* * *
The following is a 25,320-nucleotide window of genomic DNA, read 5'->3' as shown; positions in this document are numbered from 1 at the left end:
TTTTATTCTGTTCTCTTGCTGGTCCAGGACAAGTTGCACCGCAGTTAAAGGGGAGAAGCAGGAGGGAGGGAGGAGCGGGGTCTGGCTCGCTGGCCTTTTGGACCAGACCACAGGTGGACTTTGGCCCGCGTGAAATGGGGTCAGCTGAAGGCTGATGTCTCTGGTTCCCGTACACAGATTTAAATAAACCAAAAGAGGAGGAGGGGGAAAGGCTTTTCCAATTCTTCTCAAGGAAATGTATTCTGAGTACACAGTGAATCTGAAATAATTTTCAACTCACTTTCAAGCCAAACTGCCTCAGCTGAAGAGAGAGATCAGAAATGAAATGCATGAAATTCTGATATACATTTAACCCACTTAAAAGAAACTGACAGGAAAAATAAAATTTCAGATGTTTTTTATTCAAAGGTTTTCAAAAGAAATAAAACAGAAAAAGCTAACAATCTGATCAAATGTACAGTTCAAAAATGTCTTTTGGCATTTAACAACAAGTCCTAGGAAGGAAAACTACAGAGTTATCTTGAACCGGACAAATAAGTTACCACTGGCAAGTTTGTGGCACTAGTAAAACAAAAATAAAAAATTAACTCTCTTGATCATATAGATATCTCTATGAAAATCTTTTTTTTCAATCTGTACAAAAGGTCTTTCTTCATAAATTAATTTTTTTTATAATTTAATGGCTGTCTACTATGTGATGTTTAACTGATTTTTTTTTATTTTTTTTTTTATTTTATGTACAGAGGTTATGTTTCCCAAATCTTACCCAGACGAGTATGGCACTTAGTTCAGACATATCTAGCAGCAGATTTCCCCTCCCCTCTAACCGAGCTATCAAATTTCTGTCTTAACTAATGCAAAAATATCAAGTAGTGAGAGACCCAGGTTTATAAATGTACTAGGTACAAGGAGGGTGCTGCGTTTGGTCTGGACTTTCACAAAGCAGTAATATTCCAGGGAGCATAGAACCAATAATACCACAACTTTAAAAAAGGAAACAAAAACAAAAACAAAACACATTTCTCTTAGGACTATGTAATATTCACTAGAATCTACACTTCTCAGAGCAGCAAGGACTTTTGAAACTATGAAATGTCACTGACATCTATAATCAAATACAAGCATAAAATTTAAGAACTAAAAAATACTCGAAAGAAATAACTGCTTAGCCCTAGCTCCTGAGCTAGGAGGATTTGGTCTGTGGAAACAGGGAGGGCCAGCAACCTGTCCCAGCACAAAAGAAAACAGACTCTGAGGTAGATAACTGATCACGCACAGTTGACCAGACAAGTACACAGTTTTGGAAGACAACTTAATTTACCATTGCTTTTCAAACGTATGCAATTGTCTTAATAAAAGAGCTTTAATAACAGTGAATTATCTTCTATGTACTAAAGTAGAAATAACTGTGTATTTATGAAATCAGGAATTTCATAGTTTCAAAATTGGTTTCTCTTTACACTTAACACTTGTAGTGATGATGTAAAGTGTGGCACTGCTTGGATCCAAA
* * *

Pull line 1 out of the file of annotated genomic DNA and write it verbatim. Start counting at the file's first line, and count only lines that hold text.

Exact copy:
The following is a 25,320-nucleotide window of genomic DNA, read 5'->3' as shown; positions in this document are numbered from 1 at the left end: